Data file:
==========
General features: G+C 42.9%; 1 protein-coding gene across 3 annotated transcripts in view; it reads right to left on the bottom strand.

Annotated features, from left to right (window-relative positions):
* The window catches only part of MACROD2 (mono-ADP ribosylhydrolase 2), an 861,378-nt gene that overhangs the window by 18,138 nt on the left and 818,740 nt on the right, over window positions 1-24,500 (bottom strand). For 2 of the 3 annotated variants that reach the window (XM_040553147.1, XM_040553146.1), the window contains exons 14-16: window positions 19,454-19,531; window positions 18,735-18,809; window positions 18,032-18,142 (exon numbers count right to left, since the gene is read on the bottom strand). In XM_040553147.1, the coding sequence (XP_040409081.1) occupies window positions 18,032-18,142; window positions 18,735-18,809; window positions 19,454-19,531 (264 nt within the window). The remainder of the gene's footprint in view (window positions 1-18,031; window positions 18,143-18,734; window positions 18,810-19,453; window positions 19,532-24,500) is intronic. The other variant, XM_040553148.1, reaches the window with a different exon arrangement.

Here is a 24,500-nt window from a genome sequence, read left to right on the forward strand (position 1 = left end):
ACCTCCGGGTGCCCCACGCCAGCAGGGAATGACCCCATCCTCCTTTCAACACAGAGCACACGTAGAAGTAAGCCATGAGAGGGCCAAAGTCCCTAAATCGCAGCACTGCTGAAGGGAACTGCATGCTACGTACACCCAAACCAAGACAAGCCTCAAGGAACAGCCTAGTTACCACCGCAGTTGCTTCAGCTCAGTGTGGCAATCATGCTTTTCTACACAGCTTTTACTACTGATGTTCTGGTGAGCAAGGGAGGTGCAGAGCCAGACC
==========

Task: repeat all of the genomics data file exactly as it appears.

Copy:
General features: G+C 42.9%; 1 protein-coding gene across 3 annotated transcripts in view; it reads right to left on the bottom strand.

Annotated features, from left to right (window-relative positions):
* The window catches only part of MACROD2 (mono-ADP ribosylhydrolase 2), an 861,378-nt gene that overhangs the window by 18,138 nt on the left and 818,740 nt on the right, over window positions 1-24,500 (bottom strand). For 2 of the 3 annotated variants that reach the window (XM_040553147.1, XM_040553146.1), the window contains exons 14-16: window positions 19,454-19,531; window positions 18,735-18,809; window positions 18,032-18,142 (exon numbers count right to left, since the gene is read on the bottom strand). In XM_040553147.1, the coding sequence (XP_040409081.1) occupies window positions 18,032-18,142; window positions 18,735-18,809; window positions 19,454-19,531 (264 nt within the window). The remainder of the gene's footprint in view (window positions 1-18,031; window positions 18,143-18,734; window positions 18,810-19,453; window positions 19,532-24,500) is intronic. The other variant, XM_040553148.1, reaches the window with a different exon arrangement.

Here is a 24,500-nt window from a genome sequence, read left to right on the forward strand (position 1 = left end):
ACCTCCGGGTGCCCCACGCCAGCAGGGAATGACCCCATCCTCCTTTCAACACAGAGCACACGTAGAAGTAAGCCATGAGAGGGCCAAAGTCCCTAAATCGCAGCACTGCTGAAGGGAACTGCATGCTACGTACACCCAAACCAAGACAAGCCTCAAGGAACAGCCTAGTTACCACCGCAGTTGCTTCAGCTCAGTGTGGCAATCATGCTTTTCTACACAGCTTTTACTACTGATGTTCTGGTGAGCAAGGGAGGTGCAGAGCCAGACC